of Z to be 1; show how to compute the product of
two integers using a circut that consists of the
compute elements ADD, SUB, and SQUARE.
2. Computability:
o What is a Turing machine?
o What is the difference between a finite
automaton and a Turing machine.?
o Describe a Turing machine that will print 1 and
halt if the input string is a palindrome.
3. Information theory: A person rolls two fair dice and
records the total number of points. We are to ask a
sequence of yes/no questions to find out this number.
The answer to a question may affect our choice of the
following questions. Devise, in detail, a strategy
that achieves the minimum possible average number of
4. Learning systems: Given a feed-forward neural
network, and set of training input and outputs,
o describe how gradient descent is used to to
teach the training inputs to the neural network.
o Describe what backpropagation and momentum are.
How does momentum help in optimization?
5. Learning systems:
o What is overfitting?
o What is early stopping?
o What is regularization?
o Describe why and how weight decay works as a
regularization method.
6. Learning Systems:
o What is the VC (Vapnik-Chervonenkis) bound and
the VC dimension for a learning model?
o Let the input space be the real numbers. Find
the VC dimension of a learning model with that
outputs 1 if its input lies in either one of two
arbitrary intervals, and 0 otherwise.
7. Learning Theory: Consider the training input-output
set {([1,0], -1), ([0,1], -1), ([0,-1], -1),
([-1,0],1),([0,2],1), ([0,-2],-1)}, where for each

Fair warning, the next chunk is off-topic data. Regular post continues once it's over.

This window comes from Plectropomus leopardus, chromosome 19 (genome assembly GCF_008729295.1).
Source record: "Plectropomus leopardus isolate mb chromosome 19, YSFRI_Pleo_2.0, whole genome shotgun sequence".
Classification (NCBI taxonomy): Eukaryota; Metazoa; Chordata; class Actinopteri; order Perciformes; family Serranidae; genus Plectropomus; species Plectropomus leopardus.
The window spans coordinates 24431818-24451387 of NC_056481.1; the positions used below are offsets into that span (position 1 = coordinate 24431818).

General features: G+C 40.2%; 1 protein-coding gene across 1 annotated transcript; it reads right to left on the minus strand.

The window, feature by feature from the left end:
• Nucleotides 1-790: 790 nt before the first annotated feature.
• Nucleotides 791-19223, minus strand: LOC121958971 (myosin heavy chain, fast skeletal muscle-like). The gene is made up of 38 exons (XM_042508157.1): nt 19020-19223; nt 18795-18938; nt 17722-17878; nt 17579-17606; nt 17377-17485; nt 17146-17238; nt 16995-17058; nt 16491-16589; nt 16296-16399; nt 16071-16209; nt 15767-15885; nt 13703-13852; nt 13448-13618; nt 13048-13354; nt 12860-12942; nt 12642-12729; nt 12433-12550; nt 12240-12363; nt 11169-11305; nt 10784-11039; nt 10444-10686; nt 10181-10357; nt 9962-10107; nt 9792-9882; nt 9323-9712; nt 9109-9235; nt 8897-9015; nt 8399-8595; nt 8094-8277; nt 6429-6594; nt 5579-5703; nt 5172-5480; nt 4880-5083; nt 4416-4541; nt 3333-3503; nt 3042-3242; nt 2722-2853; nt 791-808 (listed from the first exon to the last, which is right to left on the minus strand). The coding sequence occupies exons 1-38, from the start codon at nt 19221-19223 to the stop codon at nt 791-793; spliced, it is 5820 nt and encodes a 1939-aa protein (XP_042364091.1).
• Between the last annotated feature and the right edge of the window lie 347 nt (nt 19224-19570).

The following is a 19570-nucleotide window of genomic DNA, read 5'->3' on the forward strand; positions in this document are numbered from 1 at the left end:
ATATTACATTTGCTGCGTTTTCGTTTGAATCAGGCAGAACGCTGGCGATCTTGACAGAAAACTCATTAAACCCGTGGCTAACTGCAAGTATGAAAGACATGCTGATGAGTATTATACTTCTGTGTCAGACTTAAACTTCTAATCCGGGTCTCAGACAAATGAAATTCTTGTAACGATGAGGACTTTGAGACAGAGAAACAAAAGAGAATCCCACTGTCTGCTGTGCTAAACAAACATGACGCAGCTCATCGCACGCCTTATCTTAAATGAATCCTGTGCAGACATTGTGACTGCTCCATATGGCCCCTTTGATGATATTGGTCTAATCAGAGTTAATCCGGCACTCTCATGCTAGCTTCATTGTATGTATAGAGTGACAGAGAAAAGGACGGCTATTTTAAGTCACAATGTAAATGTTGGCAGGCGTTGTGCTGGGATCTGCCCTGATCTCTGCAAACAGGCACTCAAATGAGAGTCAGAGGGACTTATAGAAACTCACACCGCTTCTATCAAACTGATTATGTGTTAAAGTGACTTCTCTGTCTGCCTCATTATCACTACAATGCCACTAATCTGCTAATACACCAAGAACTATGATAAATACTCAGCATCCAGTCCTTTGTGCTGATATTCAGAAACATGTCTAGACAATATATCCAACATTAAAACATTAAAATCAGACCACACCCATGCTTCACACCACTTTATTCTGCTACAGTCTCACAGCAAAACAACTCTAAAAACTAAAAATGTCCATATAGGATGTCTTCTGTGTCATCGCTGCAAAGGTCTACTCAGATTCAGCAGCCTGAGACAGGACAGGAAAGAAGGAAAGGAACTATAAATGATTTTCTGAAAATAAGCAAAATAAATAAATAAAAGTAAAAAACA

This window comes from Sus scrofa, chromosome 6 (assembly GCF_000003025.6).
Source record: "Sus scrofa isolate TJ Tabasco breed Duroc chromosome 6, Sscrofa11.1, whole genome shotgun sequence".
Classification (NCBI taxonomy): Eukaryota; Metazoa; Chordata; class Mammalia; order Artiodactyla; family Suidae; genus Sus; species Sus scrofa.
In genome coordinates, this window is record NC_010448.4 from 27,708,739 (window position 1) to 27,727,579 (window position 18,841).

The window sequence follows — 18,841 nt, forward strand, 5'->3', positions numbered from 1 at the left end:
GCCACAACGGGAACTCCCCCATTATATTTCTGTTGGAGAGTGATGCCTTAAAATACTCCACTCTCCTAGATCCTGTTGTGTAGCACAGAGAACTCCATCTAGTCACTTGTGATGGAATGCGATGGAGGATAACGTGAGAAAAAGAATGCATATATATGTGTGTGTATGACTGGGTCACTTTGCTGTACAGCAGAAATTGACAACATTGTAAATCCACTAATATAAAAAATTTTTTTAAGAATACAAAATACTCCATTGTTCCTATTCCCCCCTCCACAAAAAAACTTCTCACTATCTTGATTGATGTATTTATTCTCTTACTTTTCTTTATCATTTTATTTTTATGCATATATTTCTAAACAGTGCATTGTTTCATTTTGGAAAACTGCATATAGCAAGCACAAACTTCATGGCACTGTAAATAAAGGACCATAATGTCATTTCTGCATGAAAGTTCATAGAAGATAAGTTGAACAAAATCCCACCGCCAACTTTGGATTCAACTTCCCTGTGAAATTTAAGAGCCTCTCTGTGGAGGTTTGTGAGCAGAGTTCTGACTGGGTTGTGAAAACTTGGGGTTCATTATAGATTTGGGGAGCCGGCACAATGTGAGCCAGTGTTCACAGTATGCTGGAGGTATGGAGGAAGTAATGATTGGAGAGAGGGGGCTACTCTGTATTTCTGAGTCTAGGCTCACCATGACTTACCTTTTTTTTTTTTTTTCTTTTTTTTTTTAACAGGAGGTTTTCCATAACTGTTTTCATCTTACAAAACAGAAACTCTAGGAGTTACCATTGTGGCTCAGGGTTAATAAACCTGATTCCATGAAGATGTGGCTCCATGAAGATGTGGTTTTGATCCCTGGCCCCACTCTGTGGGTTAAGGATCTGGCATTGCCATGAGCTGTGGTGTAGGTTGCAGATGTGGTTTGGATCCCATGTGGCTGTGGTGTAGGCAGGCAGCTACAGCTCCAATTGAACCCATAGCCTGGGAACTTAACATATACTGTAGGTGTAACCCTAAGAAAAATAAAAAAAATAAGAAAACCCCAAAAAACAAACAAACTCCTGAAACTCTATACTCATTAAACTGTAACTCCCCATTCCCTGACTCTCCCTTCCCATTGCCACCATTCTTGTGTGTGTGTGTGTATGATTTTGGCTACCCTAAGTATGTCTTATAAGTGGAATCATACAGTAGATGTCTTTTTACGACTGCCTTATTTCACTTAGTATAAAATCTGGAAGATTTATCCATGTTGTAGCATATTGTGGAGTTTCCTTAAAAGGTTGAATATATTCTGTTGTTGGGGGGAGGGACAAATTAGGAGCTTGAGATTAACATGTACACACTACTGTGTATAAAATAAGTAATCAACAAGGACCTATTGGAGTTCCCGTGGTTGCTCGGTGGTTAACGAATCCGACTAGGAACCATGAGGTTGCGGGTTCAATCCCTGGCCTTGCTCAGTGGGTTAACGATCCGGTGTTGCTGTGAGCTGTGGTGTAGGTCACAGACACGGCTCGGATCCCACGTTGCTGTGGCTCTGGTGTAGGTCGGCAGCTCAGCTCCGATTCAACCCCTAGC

element the first two numbers are inputs, and the 3rd
number is the output.
o Plot the decision boundary of the
nearest-neighbor rule.
o What is the difference between a
nearest-neighbor classifier and a radial basis
function network?
8. Show that 3SAT is in NP-complete, but 2SAT is in P.
9. What is the Church-Turing thesis? What is the
supporting evidence?
10. Give a polynomial-time algorithm for determining
satisfiability of Horn expressions. Can it be done in
linear time?
11. What is the "word problem"? In what sense is it
12. Show that the "Post correspondence problem" is
13. What does it mean for the predicate calculus to be
complete? How is this proven?
14. Show that the satisfiability problem in the predicate
calculus is semi-decidable.
15. What are the following classes of languages? How are
they related? Regular, context free, decidable,
undecidable, recursively enumerable.
16. What is a finite-state machine, a Turing machine, a
push-down automata, a context-free grammar?
17. What is the Church-Rosser theorem? What are its
18. Describe the following methods for solving problems
in SAT: truth table, Davis-Putnam procedure,
resolution. What are their relative merits?
19. What is the "most general unifier" of two predicate
formulas? How is it used?
20. What is the minimum number of states required to
build a univeral Turing machine?
21. How does non-determinism affect the set of languages